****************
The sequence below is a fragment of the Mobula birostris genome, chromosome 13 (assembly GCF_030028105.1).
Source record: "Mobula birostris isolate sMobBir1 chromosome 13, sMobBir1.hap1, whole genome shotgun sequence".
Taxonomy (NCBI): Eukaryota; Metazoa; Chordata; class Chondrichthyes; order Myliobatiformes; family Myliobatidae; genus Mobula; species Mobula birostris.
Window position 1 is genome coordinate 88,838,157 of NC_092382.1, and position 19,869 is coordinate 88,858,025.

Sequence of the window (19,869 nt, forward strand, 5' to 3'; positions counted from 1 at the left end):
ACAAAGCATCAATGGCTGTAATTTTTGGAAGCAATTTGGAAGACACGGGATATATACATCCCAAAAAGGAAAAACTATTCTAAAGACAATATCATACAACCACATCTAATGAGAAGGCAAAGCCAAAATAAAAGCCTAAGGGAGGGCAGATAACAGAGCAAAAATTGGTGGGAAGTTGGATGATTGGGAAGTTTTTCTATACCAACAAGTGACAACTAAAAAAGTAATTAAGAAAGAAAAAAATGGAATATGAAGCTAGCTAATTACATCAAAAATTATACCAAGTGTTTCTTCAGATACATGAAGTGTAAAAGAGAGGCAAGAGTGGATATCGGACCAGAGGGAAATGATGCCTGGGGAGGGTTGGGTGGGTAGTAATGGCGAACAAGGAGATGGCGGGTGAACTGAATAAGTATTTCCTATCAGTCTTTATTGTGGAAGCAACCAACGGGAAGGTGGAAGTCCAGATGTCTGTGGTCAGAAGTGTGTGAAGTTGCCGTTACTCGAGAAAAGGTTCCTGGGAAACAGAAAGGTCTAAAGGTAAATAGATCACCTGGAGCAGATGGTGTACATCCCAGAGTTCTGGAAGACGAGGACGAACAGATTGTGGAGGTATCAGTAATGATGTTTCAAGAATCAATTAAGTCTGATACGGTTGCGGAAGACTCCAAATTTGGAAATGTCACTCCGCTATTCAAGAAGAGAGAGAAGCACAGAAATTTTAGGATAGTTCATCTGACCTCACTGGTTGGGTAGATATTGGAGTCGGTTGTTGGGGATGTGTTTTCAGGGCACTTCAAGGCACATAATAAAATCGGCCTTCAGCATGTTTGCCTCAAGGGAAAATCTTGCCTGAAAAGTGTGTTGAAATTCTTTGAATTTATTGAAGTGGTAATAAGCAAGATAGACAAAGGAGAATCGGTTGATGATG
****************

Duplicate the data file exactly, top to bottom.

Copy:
The sequence below is a fragment of the Mobula birostris genome, chromosome 13 (assembly GCF_030028105.1).
Source record: "Mobula birostris isolate sMobBir1 chromosome 13, sMobBir1.hap1, whole genome shotgun sequence".
Taxonomy (NCBI): Eukaryota; Metazoa; Chordata; class Chondrichthyes; order Myliobatiformes; family Myliobatidae; genus Mobula; species Mobula birostris.
Window position 1 is genome coordinate 88,838,157 of NC_092382.1, and position 19,869 is coordinate 88,858,025.

Sequence of the window (19,869 nt, forward strand, 5' to 3'; positions counted from 1 at the left end):
ACAAAGCATCAATGGCTGTAATTTTTGGAAGCAATTTGGAAGACACGGGATATATACATCCCAAAAAGGAAAAACTATTCTAAAGACAATATCATACAACCACATCTAATGAGAAGGCAAAGCCAAAATAAAAGCCTAAGGGAGGGCAGATAACAGAGCAAAAATTGGTGGGAAGTTGGATGATTGGGAAGTTTTTCTATACCAACAAGTGACAACTAAAAAAGTAATTAAGAAAGAAAAAAATGGAATATGAAGCTAGCTAATTACATCAAAAATTATACCAAGTGTTTCTTCAGATACATGAAGTGTAAAAGAGAGGCAAGAGTGGATATCGGACCAGAGGGAAATGATGCCTGGGGAGGGTTGGGTGGGTAGTAATGGCGAACAAGGAGATGGCGGGTGAACTGAATAAGTATTTCCTATCAGTCTTTATTGTGGAAGCAACCAACGGGAAGGTGGAAGTCCAGATGTCTGTGGTCAGAAGTGTGTGAAGTTGCCGTTACTCGAGAAAAGGTTCCTGGGAAACAGAAAGGTCTAAAGGTAAATAGATCACCTGGAGCAGATGGTGTACATCCCAGAGTTCTGGAAGACGAGGACGAACAGATTGTGGAGGTATCAGTAATGATGTTTCAAGAATCAATTAAGTCTGATACGGTTGCGGAAGACTCCAAATTTGGAAATGTCACTCCGCTATTCAAGAAGAGAGAGAAGCACAGAAATTTTAGGATAGTTCATCTGACCTCACTGGTTGGGTAGATATTGGAGTCGGTTGTTGGGGATGTGTTTTCAGGGCACTTCAAGGCACATAATAAAATCGGCCTTCAGCATGTTTGCCTCAAGGGAAAATCTTGCCTGAAAAGTGTGTTGAAATTCTTTGAATTTATTGAAGTGGTAATAAGCAAGATAGACAAAGGAGAATCGGTTGATGATG